Using shared definitions of key terms in the City’s racial equity work provides clarity and consistency across all bureaus, which leads to better analysis of how institutional racism functions and is maintained. We can then be more effective in deconstructing these mechanisms that support institutional racism and begin constructing ones that produce equitable outcomes.
These terms should be used when operationalizing the Citywide Racial Equity Goals and Strategies through the use of the Budget Equity Tool and Racial Equity Plans.
Adverse Impacts: refers to practices or policies that appear neutral but have a discriminatory effect on a protected group. Source: Office of Equity and Human Rights (OEHR)
Civil Rights Title VI: refers to Federal law. No person in the United States, on the grounds of Race, Color, or National Origin, shall be excluded from participation in, denied the benefits of, or subjected to discrimination under any program, service, or activity of a public entity, like the City of Portland, that receives federal assistance.
Communities of Color: is a term used primarily in the United States to describe communities of people who are not identified as White, emphasizing common experiences of racism. Source: OEHR
Discrimination: refers to practices or policies that may be considered discriminatory and illegal if they have a disproportionate "adverse impact" on persons in a protected class. Source: OEHR
Disparate Impacts: refers to practices or policies that may be considered discriminatory and illegal if they have a disproportionate "adverse impact" on persons in a protected class. Source: OEHR
Diversity: includes all the ways in which people differ, and it encompasses all the different characteristics that make one individual or group different from one another. Source: UC Berkeley Center for Equity, Inclusion and Diversity
Ethnicity: a category of people who identify with each other based on common language, ancestral, social, cultural, or national experiences. Source: Oxford English Dictionary
Equity: When one’s identity cannot predict the outcome. Source: OEHR
Equity Lens: is a critical thinking approach to undoing institutional and structural racism, which evaluates burdens, benefits, and outcomes to underserved communities. Source: OEHR
Explicit Bias: is the evaluation of one group and its members relative to one another, expressed directly, with full awareness. Source: OEHR
Implicit Bias: is the evaluation of one group and its members relative to one another, expressed indirectly, usually without awareness. This operates in one’s subconscious. Source: OEHR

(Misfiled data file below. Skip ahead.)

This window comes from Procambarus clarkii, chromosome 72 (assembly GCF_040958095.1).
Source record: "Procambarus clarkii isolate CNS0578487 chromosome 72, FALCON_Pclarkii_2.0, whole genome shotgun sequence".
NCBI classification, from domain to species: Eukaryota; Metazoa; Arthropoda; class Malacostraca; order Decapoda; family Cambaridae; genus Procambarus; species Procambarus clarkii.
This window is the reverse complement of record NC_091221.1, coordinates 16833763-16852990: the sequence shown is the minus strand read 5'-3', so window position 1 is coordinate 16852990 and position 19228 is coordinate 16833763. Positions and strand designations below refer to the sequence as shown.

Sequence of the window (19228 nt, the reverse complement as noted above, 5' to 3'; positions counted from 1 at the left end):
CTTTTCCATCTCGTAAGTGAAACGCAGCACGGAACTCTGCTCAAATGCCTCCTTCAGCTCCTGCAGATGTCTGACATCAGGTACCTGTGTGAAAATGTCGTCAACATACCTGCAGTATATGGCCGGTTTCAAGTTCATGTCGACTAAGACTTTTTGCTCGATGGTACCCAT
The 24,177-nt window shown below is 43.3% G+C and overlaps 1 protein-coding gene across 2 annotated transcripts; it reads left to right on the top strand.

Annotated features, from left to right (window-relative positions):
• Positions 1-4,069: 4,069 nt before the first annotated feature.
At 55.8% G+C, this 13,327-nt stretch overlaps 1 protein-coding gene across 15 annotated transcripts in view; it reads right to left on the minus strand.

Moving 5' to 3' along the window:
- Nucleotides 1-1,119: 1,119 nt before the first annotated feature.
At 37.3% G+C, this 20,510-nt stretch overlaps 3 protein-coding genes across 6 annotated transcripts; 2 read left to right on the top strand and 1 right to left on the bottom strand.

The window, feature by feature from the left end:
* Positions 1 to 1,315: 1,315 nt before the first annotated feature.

Institutional Racism: occurs within institutions and systems of power. It is the unfair policies and discriminatory practices of particular institutions (schools, workplaces, etc.) Source: Race Forward, Moving the Race Conversation Forward
Internalized Racism: lies within individuals. These are our private beliefs and biases about race and racism, influenced by our culture. Source: Race Forward, Moving the Race Conversation Forward
Interpersonal Racism: occurs between individuals. These are biases that occur when individuals interact with others and their private racial beliefs affect their public interactions. Source: Race Forward, Moving the Race Conversation Forward
Privilege: refers to the unearned set of advantages, entitlements, and benefits bestowed by the formal and informal institutions of society to ALL members of a dominant group (e.g. White privilege, male privilege, etc.). Privilege is usually invisible to those who have it. Source: OEHR
Race: a non-scientific classification of human beings created by Europeans (Whites) which assigns human worth and social status for the purpose of establishing and maintaining privilege and power. Source: adapted from Ronald Chisom and Michael Washington, Undoing Racism: A Philosophy of International Social Change
Racial Disparity: A significant difference in conditions between a racial group and the White population that is avoidable and unjust. For example, African-Americans are underrepresented in City of Portland management positions when compared to the percentage of African-Americans in the general population or the representation of Whites in management positions. Source: OEHR
Racial Equity: when race does not determine or predict the distribution of resources, opportunities, and burdens for group members in society. Source: OEHR
Racial Equity Framework: An understanding of the root causes of racial disparities, an analysis of the structures that perpetuate these disparities, and the ability to deploy critical strategies to undoing those structures (i.e. community self-determination, shifting power, etc…) in order to replace them with structures that produce equitable outcomes. Source: OEHR
Racial Equity Tool: A set of strategies, procedures, and resources designed to integrate explicit consideration of racial equity and that can be implemented and applied throughout organizational policy, procedures, and operations to ensure/drive equitable process, impacts, and outcomes. Source: OEHR
Structural Racism: is racial bias among institutions and across society. Source: Race Forward, Moving the Race Conversation Forward
Under-served: refers to people and places that historically and currently have not had equitable resources or access to infrastructure, healthy environments, housing choice, etc. Disparities may be recognized in both services and in outcomes. Source: OEHR